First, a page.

Our first week of session revolved around legislative rituals. Tasks like electing the Speaker and other House officials for the 2009/2010 term, adopting rules for our chamber to operate by, and holding a joint session with the Senate to hear Gov. Perdue's state of the state address were at the top of the agenda.
This time was a bit different for me, since I had the honor of serving on the Governor's escort into the House chamber. In any case, while these activities seem a bit time-consuming, they are vitally important to maintaining a society based on ...
It was a somber, winter's day in Georgia on Feb. 7, 2006. Thousands of people had gathered that day at the New Birth Missionary Baptist Church in Lithonia to pay their respects to the legacy and family of the late Coretta Scott King. All four living presidents, H.W. Bush, G.W. Bush, Carter and Clinton attended. Accompanying them was a sizable congressional delegation from both the United States House of Representatives and the Senate. Among them was Barack Hussein Obama, then the junior senator from the state of Illinois. Obama was easy to identify as he was the ...
Every day brings more reports of bailouts, loans, tax credits, tax breaks, all in the name of economic stimulus. Like Dorothy in the Wizard of Oz, I don't see anything in the government sack that is going to help the economy. The pundits can nick each other in solemn tones, but recovery won't start until we start helping ourselves.
... Chuck Morgan sat in his shabby fourth-floor office in an aging building on Forsyth Street. Known among reporters as the Bomb-Throwers' Building, the low-rent edifice housed most of the civil rights organizations in Atlanta.
The 150th session of the Georgia General Assembly opened for business Jan. 12 facing a number of serious issues. The budget, education, healthcare, transportation and water are again at the top of our list. We have already begun acting on these critical issues in the pursuit of making Georgia a state that people are proud to call home.
At midweek, we heard from Governor Sonny Perdue in his annual State of the State Address in which he gives all Georgians a progress report on our state and rolls out his new budget initiatives and legislative agenda for 2009.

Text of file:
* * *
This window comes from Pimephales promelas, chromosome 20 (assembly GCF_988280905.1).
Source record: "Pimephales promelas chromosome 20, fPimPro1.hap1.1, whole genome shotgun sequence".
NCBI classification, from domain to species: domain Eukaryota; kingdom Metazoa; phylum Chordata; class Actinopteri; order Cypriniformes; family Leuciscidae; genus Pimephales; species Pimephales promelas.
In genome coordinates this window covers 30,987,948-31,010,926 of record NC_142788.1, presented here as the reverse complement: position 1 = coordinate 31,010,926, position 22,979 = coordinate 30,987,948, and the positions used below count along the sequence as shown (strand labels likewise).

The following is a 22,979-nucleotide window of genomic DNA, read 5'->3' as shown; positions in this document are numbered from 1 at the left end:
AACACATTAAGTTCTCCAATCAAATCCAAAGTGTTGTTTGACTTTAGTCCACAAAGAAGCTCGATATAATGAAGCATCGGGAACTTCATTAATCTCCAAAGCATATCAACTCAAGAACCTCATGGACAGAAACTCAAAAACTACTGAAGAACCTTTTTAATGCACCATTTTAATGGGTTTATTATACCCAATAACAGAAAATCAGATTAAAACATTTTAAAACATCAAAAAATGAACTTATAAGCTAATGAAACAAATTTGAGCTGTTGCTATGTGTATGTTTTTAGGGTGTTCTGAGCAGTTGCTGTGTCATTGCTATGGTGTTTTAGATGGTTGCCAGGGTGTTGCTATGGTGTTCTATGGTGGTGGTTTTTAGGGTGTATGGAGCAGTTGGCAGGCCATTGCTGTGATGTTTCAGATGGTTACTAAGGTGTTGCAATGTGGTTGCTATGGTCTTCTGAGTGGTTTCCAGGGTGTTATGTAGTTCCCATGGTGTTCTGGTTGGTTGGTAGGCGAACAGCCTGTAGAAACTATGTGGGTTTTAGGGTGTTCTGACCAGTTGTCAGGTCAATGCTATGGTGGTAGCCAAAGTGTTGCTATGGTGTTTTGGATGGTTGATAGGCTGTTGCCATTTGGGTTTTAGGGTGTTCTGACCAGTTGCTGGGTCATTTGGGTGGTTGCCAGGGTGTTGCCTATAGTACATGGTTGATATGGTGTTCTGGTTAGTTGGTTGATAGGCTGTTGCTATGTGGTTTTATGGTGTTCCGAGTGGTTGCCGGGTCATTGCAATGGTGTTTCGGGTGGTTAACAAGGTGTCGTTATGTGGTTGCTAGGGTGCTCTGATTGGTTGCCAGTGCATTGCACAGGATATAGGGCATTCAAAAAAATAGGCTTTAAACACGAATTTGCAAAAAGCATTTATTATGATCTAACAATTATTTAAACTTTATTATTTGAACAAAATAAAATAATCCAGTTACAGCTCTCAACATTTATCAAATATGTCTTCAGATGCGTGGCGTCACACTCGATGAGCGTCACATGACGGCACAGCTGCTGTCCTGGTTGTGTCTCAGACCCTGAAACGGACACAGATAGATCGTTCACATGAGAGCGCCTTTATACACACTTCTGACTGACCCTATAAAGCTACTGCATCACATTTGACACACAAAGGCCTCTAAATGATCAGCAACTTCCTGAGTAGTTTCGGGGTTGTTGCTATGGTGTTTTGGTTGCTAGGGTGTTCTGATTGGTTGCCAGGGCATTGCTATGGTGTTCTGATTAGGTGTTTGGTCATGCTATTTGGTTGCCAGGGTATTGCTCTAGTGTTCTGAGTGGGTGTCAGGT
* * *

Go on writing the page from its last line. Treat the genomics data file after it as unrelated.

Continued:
January 12, 2009|
By Sen. John Douglas
I'm old school, as you already know if you converse regularly with me Sunday mornings. So, it shouldn't be difficult for you to presuppose my position on a multiplicity of issues. It shouldn't surprise you to learn that I firmly support capital punishment. Nor would you be startled at my suggestion as to how best save tax money currently spent sustaining death row inmates: tomorrow morning, feed the condemned that last meal, then parade them out and do away with them!
When he retired as the commander of the Georgia National Guard in 2007, David Poythress could look back on a long and honorable career in military and government service. He had been Georgia's secretary of state and labor commissioner, as well as an unsuccessful candidate for governor.
During a recent football game I saw commercials for an exercise ball (it looked like a beach ball), an exercise video (no equipment), two different exercise equipment sets, a diet supplement and an exercise club. I assume someone is buying one or more of these products or else the ads would not be on TV.
As my close friends can verify, I am quite fashion-conscious. A regular clothes horse. I seek to be dressed correctly for all occasions.
My formal evening attire, for instance, is always impeccable. For one thing, Harvey, the guy over at the tux rental place, always sees to it any cummerbund I get has no soup stains on it from a previous wearing.
As 2009 dawns, the next cycle of Georgia politics is coming into view. We already have seen coverage of the budding race for governor, with Lt. Gov. Casey Cagle and Insurance Commissioner John Oxendine preparing to run for the Republican nomination.
Other GOPers considering an entry include Secretary of State Karen Handel and Congressman Lynn Westmoreland.